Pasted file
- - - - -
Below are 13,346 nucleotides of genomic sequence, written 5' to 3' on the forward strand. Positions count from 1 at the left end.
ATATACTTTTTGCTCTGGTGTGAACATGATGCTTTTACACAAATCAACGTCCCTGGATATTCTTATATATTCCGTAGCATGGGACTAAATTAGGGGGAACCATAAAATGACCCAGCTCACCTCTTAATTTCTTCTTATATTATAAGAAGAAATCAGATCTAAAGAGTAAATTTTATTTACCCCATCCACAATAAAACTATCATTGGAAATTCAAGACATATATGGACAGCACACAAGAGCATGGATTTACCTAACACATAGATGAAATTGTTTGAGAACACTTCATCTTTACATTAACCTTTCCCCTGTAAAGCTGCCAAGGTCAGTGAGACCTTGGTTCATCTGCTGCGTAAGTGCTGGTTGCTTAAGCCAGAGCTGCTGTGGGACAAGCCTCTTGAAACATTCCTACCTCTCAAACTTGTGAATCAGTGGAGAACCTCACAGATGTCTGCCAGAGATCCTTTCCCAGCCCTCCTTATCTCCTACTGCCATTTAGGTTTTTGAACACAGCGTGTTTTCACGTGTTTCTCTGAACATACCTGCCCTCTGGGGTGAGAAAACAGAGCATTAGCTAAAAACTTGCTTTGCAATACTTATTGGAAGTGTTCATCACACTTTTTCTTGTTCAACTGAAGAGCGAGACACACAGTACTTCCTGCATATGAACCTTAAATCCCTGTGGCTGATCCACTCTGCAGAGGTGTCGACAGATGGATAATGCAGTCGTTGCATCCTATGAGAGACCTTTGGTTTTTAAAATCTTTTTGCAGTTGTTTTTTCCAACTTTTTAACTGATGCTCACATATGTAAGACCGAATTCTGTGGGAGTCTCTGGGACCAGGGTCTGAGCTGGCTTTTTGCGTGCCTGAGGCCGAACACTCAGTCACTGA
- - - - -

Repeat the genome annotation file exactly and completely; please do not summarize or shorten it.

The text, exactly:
Below are 13,346 nucleotides of genomic sequence, written 5' to 3' on the forward strand. Positions count from 1 at the left end.
ATATACTTTTTGCTCTGGTGTGAACATGATGCTTTTACACAAATCAACGTCCCTGGATATTCTTATATATTCCGTAGCATGGGACTAAATTAGGGGGAACCATAAAATGACCCAGCTCACCTCTTAATTTCTTCTTATATTATAAGAAGAAATCAGATCTAAAGAGTAAATTTTATTTACCCCATCCACAATAAAACTATCATTGGAAATTCAAGACATATATGGACAGCACACAAGAGCATGGATTTACCTAACACATAGATGAAATTGTTTGAGAACACTTCATCTTTACATTAACCTTTCCCCTGTAAAGCTGCCAAGGTCAGTGAGACCTTGGTTCATCTGCTGCGTAAGTGCTGGTTGCTTAAGCCAGAGCTGCTGTGGGACAAGCCTCTTGAAACATTCCTACCTCTCAAACTTGTGAATCAGTGGAGAACCTCACAGATGTCTGCCAGAGATCCTTTCCCAGCCCTCCTTATCTCCTACTGCCATTTAGGTTTTTGAACACAGCGTGTTTTCACGTGTTTCTCTGAACATACCTGCCCTCTGGGGTGAGAAAACAGAGCATTAGCTAAAAACTTGCTTTGCAATACTTATTGGAAGTGTTCATCACACTTTTTCTTGTTCAACTGAAGAGCGAGACACACAGTACTTCCTGCATATGAACCTTAAATCCCTGTGGCTGATCCACTCTGCAGAGGTGTCGACAGATGGATAATGCAGTCGTTGCATCCTATGAGAGACCTTTGGTTTTTAAAATCTTTTTGCAGTTGTTTTTTCCAACTTTTTAACTGATGCTCACATATGTAAGACCGAATTCTGTGGGAGTCTCTGGGACCAGGGTCTGAGCTGGCTTTTTGCGTGCCTGAGGCCGAACACTCAGTCACTGA